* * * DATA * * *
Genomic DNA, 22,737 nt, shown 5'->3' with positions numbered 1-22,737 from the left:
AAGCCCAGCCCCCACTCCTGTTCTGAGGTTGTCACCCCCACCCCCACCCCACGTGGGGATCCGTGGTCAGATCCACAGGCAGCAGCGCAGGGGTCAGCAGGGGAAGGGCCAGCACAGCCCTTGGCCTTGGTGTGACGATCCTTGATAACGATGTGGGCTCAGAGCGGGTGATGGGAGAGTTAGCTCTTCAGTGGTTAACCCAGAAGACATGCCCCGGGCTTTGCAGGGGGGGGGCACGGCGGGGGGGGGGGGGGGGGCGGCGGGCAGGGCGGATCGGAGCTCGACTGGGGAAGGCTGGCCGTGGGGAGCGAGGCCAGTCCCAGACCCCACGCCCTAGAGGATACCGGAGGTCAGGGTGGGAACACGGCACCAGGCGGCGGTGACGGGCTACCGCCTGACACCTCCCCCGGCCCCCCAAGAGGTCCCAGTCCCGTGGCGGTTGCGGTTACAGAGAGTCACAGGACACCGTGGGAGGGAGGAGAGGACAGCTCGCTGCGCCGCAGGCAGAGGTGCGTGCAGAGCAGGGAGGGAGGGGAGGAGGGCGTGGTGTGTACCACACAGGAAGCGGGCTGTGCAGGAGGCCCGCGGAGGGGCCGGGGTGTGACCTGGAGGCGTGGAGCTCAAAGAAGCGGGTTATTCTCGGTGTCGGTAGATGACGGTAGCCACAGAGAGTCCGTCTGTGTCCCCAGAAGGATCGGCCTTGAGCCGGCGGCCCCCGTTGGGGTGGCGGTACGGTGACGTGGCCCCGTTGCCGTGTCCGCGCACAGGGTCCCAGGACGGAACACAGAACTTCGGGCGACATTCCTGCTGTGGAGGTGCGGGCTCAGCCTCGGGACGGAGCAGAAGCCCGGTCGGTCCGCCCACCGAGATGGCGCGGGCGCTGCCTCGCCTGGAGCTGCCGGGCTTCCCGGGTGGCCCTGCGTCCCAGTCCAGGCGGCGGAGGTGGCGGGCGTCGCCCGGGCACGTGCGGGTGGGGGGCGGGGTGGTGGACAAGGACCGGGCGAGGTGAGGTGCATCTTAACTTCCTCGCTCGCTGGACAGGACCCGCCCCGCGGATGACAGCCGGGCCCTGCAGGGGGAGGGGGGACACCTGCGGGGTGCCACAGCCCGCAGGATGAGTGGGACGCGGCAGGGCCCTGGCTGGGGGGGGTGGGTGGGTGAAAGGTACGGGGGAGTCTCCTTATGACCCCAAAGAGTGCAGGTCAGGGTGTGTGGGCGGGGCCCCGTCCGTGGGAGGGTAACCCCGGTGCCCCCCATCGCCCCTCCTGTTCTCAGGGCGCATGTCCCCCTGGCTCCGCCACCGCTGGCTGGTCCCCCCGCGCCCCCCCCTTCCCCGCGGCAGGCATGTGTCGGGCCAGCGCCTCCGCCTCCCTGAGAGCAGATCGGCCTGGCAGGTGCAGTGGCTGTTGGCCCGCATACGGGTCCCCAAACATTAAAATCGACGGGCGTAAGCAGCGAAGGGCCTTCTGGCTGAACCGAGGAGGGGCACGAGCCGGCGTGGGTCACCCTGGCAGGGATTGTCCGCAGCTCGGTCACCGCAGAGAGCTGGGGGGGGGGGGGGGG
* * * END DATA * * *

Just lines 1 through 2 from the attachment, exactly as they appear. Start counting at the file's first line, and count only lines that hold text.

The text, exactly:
Genomic DNA, 22,737 nt, shown 5'->3' with positions numbered 1-22,737 from the left:
AAGCCCAGCCCCCACTCCTGTTCTGAGGTTGTCACCCCCACCCCCACCCCACGTGGGGATCCGTGGTCAGATCCACAGGCAGCAGCGCAGGGGTCAGCAGGGGAAGGGCCAGCACAGCCCTTGGCCTTGGTGTGACGATCCTTGATAACGATGTGGGCTCAGAGCGGGTGATGGGAGAGTTAGCTCTTCAGTGGTTAACCCAGAAGACATGCCCCGGGCTTTGCAGGGGGGGGGCACGGCGGGGGGGGGGGGGGGGGCGGCGGGCAGGGCGGATCGGAGCTCGACTGGGGAAGGCTGGCCGTGGGGAGCGAGGCCAGTCCCAGACCCCACGCCCTAGAGGATACCGGAGGTCAGGGTGGGAACACGGCACCAGGCGGCGGTGACGGGCTACCGCCTGACACCTCCCCCGGCCCCCCAAGAGGTCCCAGTCCCGTGGCGGTTGCGGTTACAGAGAGTCACAGGACACCGTGGGAGGGAGGAGAGGACAGCTCGCTGCGCCGCAGGCAGAGGTGCGTGCAGAGCAGGGAGGGAGGGGAGGAGGGCGTGGTGTGTACCACACAGGAAGCGGGCTGTGCAGGAGGCCCGCGGAGGGGCCGGGGTGTGACCTGGAGGCGTGGAGCTCAAAGAAGCGGGTTATTCTCGGTGTCGGTAGATGACGGTAGCCACAGAGAGTCCGTCTGTGTCCCCAGAAGGATCGGCCTTGAGCCGGCGGCCCCCGTTGGGGTGGCGGTACGGTGACGTGGCCCCGTTGCCGTGTCCGCGCACAGGGTCCCAGGACGGAACACAGAACTTCGGGCGACATTCCTGCTGTGGAGGTGCGGGCTCAGCCTCGGGACGGAGCAGAAGCCCGGTCGGTCCGCCCACCGAGATGGCGCGGGCGCTGCCTCGCCTGGAGCTGCCGGGCTTCCCGGGTGGCCCTGCGTCCCAGTCCAGGCGGCGGAGGTGGCGGGCGTCGCCCGGGCACGTGCGGGTGGGGGGCGGGGTGGTGGACAAGGACCGGGCGAGGTGAGGTGCATCTTAACTTCCTCGCTCGCTGGACAGGACCCGCCCCGCGGATGACAGCCGGGCCCTGCAGGGGGAGGGGGGACACCTGCGGGGTGCCACAGCCCGCAGGATGAGTGGGACGCGGCAGGGCCCTGGCTGGGGGGGGTGGGTGGGTGAAAGGTACGGGGGAGTCTCCTTATGACCCCAAAGAGTGCAGGTCAGGGTGTGTGGGCGGGGCCCCGTCCGTGGGAGGGTAACCCCGGTGCCCCCCATCGCCCCTCCTGTTCTCAGGGCGCATGTCCCCCTGGCTCCGCCACCGCTGGCTGGTCCCCCCGCGCCCCCCCCTTCCCCGCGGCAGGCATGTGTCGGGCCAGCGCCTCCGCCTCCCTGAGAGCAGATCGGCCTGGCAGGTGCAGTGGCTGTTGGCCCGCATACGGGTCCCCAAACATTAAAATCGACGGGCGTAAGCAGCGAAGGGCCTTCTGGCTGAACCGAGGAGGGGCACGAGCCGGCGTGGGTCACCCTGGCAGGGATTGTCCGCAGCTCGGTCACCGCAGAGAGCTGGGGGGGGGGGGGGGG